Just before departing on our last desert trip this spring, a late winter storm was bringing wind, rain and snow to our local mountains and much needed moisture to the desert.  I wore long johns during our first night at Agua Caliente County Park, but by mid-afternoon the following day we had the air conditioner running as outside temperatures soared into the 90′s and continued to do so throughout the week.  I got on the park’s Moonlight Canyon Trail early before temperatures peaked and was pleased to find Desert Agave and ocotillo in bloom.

According to Wikipedia, Desert Agave, Agave deserti, also known as Mescal and Century Plant, was used by desert dwelling Indians to make cloth, bowstrings, and rope.  It also provided author Marshal South and his family with materials for fuel, food and clothing in the 1930′s and 1940′s.

Ocotillo (below), Fouquieria splendens, had bright crimson flowers, but its stems did not have a robust display of green leaves due to the below average spring rainfall.  Marshal South also used the ocotillo for fuel.

Upon return from my hike, I enjoyed a shower and one of Larry’s delicious sandwiches with chips and beer.  I then settled in under the patio awning for an afternoon of reading while enjoying a light breeze… and then I heard the devil coming… it seemed to come out of nowhere… but I’ve felt and heard its breath before at this site.  I immediately leapt out of my chair and held onto the front awning rafter arm as a dust devil sent the nearby table setting and hanging paper lantern up and over our trailer. It was over in 10 seconds.  “Well, I better put the awning in for the day,” I thought, and then noticed that it did not go in as easily as before because the rear rafter arm bar on was now bent!  Together, we got the awning back in and secured.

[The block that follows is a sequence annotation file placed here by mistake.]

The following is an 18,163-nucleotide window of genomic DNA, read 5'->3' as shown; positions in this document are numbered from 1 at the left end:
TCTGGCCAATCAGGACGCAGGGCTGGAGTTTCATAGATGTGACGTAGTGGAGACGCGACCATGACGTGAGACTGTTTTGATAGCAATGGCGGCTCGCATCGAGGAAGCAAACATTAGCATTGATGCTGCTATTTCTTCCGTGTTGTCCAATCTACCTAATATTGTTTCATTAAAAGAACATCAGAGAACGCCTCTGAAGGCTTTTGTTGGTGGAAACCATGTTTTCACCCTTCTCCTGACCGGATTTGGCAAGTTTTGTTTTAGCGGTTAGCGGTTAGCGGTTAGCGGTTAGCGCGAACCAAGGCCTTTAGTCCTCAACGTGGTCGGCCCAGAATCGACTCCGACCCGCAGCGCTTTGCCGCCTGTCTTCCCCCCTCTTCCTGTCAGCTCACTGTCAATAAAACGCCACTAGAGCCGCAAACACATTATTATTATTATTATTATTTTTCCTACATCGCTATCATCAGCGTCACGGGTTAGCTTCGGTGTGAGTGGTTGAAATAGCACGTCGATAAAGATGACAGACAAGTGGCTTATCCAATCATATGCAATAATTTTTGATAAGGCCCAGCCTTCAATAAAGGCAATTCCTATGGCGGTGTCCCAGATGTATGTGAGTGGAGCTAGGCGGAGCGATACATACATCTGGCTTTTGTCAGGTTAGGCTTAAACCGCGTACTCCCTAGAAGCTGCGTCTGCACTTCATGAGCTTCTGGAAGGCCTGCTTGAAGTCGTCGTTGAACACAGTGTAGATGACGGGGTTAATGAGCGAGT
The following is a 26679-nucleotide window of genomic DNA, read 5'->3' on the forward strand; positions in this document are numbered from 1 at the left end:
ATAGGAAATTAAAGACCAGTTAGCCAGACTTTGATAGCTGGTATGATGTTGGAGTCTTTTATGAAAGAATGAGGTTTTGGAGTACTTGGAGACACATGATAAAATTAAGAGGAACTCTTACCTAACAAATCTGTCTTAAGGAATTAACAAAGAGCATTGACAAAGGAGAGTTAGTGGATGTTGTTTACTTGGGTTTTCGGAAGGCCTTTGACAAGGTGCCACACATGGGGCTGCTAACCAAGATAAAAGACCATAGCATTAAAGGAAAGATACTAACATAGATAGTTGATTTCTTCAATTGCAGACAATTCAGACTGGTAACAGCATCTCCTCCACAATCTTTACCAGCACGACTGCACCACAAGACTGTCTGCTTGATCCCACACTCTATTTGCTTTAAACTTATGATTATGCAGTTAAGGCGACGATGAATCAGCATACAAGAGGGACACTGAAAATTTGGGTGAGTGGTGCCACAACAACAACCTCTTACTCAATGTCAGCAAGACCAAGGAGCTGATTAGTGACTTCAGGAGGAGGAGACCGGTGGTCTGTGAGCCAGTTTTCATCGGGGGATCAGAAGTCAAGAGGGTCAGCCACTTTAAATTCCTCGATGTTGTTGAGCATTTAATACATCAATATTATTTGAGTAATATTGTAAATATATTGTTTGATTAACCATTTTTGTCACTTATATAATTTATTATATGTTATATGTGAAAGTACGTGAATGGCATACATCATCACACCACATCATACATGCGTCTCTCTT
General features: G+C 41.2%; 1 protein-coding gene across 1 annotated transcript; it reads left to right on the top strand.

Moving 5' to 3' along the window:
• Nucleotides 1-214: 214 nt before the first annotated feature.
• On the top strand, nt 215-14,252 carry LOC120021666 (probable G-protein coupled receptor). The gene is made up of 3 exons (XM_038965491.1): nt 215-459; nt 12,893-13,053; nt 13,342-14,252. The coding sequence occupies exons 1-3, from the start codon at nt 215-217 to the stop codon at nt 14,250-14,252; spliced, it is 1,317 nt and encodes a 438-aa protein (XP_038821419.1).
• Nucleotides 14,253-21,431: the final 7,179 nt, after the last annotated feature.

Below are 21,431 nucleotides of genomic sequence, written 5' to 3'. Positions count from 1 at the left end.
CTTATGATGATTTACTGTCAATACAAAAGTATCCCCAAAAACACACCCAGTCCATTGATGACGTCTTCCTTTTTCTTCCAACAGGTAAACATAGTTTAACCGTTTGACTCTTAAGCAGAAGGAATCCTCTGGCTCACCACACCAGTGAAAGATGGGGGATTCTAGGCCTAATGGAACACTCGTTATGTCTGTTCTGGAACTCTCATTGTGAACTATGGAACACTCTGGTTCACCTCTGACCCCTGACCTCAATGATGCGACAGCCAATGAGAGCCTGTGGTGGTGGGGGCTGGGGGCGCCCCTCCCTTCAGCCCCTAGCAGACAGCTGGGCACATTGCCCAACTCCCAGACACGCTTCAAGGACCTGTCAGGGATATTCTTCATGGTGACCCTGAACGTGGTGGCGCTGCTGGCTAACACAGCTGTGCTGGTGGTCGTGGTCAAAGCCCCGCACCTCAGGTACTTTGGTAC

According to Wikipedia, “Dust devils form when hot air near the surface rises quickly through a small pocket of cooler, low-pressure air above it.”  Certain conditions increased the likelihood of dust devil formation on that day, including clear skies, light wind, cool atmospheric temperatures, hot near surface air, and the flat desert terrain that stretched out to the east of our trailer.  It seems our favorite site here is located in dust devil alley! (See this BBC video clip on YouTube, “Dust Devil Blows Away Campsite.”)

Upon return home, I called Awnings By Zip Dee to order a replacement for the bent arm and they asked me for the model and year of my trailer and then guided me to their Parts List on their web site and asked me to click on the PDF, “Contour Hardware Installed 1989 to Present Parts,” where I identified the needed Part #5, Satin Rafter Arm Bar.  Several days later, I noticed the Rafter Arm Tube had a bow in it, so I also ordered Part #6, Satin Rafter Arm Tube Assembly.  They also encouraged me to see one of their excellent Instructional Videos, “Straightening a Bent Arm on a Zip Dee Awning.”  The parts arrived one week later, as promised.

Before installing the new parts, I lubricated them as shown in their Instructional Video, “How To Lubricate a Zip Dee Awning.”  As it turned out, the bow in the Rafter Arm Tube disappeared when it was removed from the bent arm bar, so now I have a spare part for the next encounter with a dust devil… or Mariah.

About the Author

BILL, along with partner, Larry, were first-time RV'ers when they purchased their custom-ordered 23' 2007 Airstream Safari SE. Bill (a retired RN) and Larry (a retired pediatric Occupational Therapist) enjoy bringing history alive in the area of San Diego, CA.